I sing now of the gray-eyed Goddess and Her love for the virgin Pallas.
Together grew these maidens, strong and lovely on the shores of Lake Triton.
Devoted to each other, long were their games of love and battle.
Under the olive groves they embraced, finding delight in the idleness of youth.
In fields of barley they played the war game with wooden spears, tunics tearing.
In jest Athena rolled upon Her back as Pallas raised her sharpened stick.
In paternal panic Zeus thrust the aegis between the sparring girls.
The spear glanced from the terrible gorgon gaze of the aegis wounding Pallas.
She fell into Athena's white arms, bloody and swooning.
The corpse of Pallas grew cold in the Goddess's embrace.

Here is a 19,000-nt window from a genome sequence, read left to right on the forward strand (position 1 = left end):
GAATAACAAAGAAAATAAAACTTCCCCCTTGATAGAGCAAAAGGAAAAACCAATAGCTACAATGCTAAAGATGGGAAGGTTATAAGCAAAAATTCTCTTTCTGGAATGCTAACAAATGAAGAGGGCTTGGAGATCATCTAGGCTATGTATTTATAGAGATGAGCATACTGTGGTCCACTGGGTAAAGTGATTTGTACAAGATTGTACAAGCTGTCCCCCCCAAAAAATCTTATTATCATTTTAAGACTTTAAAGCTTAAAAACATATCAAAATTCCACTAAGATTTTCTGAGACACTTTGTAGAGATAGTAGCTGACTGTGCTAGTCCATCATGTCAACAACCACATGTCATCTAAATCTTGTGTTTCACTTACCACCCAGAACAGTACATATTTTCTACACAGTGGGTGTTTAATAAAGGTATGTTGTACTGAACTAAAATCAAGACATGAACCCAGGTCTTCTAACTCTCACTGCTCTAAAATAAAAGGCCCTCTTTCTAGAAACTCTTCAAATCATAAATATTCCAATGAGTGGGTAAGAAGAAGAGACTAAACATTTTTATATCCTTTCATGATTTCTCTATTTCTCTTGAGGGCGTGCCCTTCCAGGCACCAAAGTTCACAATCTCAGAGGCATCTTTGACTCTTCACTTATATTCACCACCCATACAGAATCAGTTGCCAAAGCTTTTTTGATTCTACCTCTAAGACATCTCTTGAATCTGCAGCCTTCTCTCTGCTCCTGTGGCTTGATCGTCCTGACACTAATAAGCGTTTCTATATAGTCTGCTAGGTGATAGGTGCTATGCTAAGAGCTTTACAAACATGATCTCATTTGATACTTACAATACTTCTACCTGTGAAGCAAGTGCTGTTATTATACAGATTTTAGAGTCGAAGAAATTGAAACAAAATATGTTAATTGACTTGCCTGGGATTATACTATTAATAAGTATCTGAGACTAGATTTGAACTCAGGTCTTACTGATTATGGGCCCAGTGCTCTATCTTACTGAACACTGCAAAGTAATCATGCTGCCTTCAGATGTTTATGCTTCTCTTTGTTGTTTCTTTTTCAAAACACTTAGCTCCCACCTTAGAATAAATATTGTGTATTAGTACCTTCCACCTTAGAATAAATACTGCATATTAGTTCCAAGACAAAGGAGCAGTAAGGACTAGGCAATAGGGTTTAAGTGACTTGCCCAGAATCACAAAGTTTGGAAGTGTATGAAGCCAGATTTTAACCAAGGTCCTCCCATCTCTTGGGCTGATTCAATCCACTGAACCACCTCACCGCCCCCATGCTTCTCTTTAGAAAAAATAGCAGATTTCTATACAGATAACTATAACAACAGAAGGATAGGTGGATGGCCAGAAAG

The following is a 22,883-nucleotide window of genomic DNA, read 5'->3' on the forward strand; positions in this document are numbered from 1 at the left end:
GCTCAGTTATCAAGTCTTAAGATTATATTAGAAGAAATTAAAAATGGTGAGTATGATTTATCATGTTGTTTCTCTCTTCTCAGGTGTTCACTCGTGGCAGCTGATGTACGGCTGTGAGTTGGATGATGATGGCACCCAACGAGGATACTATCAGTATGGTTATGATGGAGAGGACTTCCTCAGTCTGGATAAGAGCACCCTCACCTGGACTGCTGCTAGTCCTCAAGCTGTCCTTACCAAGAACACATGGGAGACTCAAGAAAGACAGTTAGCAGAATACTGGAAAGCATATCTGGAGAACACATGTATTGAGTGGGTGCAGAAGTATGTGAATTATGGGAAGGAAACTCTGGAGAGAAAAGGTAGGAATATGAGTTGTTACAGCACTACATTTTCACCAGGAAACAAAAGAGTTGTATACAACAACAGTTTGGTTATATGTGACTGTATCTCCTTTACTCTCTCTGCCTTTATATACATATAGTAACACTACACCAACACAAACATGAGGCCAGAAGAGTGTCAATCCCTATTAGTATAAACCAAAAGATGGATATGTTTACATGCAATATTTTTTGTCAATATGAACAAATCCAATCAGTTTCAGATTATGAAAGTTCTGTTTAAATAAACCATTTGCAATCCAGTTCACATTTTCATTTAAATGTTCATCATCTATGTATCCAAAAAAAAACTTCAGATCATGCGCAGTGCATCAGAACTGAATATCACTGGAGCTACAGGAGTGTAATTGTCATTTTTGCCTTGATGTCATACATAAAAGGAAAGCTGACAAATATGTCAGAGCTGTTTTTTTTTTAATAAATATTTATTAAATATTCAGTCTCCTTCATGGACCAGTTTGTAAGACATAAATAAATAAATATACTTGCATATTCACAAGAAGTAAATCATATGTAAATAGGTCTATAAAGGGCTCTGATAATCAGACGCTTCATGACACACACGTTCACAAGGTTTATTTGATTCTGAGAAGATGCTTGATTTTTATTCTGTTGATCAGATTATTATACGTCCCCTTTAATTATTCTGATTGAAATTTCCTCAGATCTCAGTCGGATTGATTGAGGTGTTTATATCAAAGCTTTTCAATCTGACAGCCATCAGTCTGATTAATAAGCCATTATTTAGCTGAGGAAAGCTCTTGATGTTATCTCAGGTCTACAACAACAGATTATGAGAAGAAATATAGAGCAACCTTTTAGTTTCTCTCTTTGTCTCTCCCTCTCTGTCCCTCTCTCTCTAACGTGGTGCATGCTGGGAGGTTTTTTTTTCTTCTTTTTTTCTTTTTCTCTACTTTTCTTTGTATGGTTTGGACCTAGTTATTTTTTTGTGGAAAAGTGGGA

Athena, young and radiant, wailed to the heavens bemoaning the loss of Her lover.
She took up a piece of olive wood from their love bower and with great skill
fashioned a likeness of fair Pallas from the rough timber.
Athena draped Her aegis over the image, keeping it safe and sacred.
She took the name of Her playmate and added it to Her own.
So evermore when poets speak of Pallas they speak not of the nymph but of the Goddess.
Such is the love of ever-near Athena for those who honor Her.
So are we wrapped in the aegis of Her protection.
So are our crafts devotions to Her supreme skill.
Athena, may I always be protected under your aegis.
May I speak with wisdom and listen with the steadfastness of olive wood.
May I sing of your glory now and always.